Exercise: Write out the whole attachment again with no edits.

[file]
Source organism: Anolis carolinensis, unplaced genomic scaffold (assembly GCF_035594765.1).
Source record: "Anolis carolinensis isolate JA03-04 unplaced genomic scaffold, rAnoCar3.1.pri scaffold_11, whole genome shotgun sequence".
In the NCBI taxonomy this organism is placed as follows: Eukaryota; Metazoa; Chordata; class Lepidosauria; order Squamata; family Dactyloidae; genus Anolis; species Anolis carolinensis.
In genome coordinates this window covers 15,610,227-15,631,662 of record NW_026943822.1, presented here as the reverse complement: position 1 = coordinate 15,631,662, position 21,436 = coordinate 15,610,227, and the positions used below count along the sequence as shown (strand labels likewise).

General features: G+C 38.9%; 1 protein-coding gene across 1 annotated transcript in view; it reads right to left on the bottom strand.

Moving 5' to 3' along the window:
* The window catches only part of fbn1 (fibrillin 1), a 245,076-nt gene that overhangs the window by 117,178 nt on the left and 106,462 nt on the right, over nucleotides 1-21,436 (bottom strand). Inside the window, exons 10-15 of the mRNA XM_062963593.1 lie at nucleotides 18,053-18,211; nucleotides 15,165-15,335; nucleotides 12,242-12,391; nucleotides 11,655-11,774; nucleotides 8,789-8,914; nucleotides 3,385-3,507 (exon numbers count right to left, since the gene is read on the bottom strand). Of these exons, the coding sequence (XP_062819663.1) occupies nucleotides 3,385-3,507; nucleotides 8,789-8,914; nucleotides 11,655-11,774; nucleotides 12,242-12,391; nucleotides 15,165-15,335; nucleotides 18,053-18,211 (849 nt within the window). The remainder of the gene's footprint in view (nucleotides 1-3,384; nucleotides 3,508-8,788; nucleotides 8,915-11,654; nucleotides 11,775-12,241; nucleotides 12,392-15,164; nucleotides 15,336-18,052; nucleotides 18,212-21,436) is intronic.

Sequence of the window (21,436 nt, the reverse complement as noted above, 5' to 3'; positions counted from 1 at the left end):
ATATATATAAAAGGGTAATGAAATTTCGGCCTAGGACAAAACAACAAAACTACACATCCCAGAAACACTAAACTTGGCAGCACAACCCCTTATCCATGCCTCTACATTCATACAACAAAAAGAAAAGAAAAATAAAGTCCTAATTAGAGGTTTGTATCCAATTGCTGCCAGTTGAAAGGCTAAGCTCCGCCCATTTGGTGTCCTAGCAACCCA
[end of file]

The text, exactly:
Source organism: Anolis carolinensis, unplaced genomic scaffold (assembly GCF_035594765.1).
Source record: "Anolis carolinensis isolate JA03-04 unplaced genomic scaffold, rAnoCar3.1.pri scaffold_11, whole genome shotgun sequence".
In the NCBI taxonomy this organism is placed as follows: Eukaryota; Metazoa; Chordata; class Lepidosauria; order Squamata; family Dactyloidae; genus Anolis; species Anolis carolinensis.
In genome coordinates this window covers 15,610,227-15,631,662 of record NW_026943822.1, presented here as the reverse complement: position 1 = coordinate 15,631,662, position 21,436 = coordinate 15,610,227, and the positions used below count along the sequence as shown (strand labels likewise).

General features: G+C 38.9%; 1 protein-coding gene across 1 annotated transcript in view; it reads right to left on the bottom strand.

Moving 5' to 3' along the window:
* The window catches only part of fbn1 (fibrillin 1), a 245,076-nt gene that overhangs the window by 117,178 nt on the left and 106,462 nt on the right, over nucleotides 1-21,436 (bottom strand). Inside the window, exons 10-15 of the mRNA XM_062963593.1 lie at nucleotides 18,053-18,211; nucleotides 15,165-15,335; nucleotides 12,242-12,391; nucleotides 11,655-11,774; nucleotides 8,789-8,914; nucleotides 3,385-3,507 (exon numbers count right to left, since the gene is read on the bottom strand). Of these exons, the coding sequence (XP_062819663.1) occupies nucleotides 3,385-3,507; nucleotides 8,789-8,914; nucleotides 11,655-11,774; nucleotides 12,242-12,391; nucleotides 15,165-15,335; nucleotides 18,053-18,211 (849 nt within the window). The remainder of the gene's footprint in view (nucleotides 1-3,384; nucleotides 3,508-8,788; nucleotides 8,915-11,654; nucleotides 11,775-12,241; nucleotides 12,392-15,164; nucleotides 15,336-18,052; nucleotides 18,212-21,436) is intronic.

Sequence of the window (21,436 nt, the reverse complement as noted above, 5' to 3'; positions counted from 1 at the left end):
ATATATATAAAAGGGTAATGAAATTTCGGCCTAGGACAAAACAACAAAACTACACATCCCAGAAACACTAAACTTGGCAGCACAACCCCTTATCCATGCCTCTACATTCATACAACAAAAAGAAAAGAAAAATAAAGTCCTAATTAGAGGTTTGTATCCAATTGCTGCCAGTTGAAAGGCTAAGCTCCGCCCATTTGGTGTCCTAGCAACCCA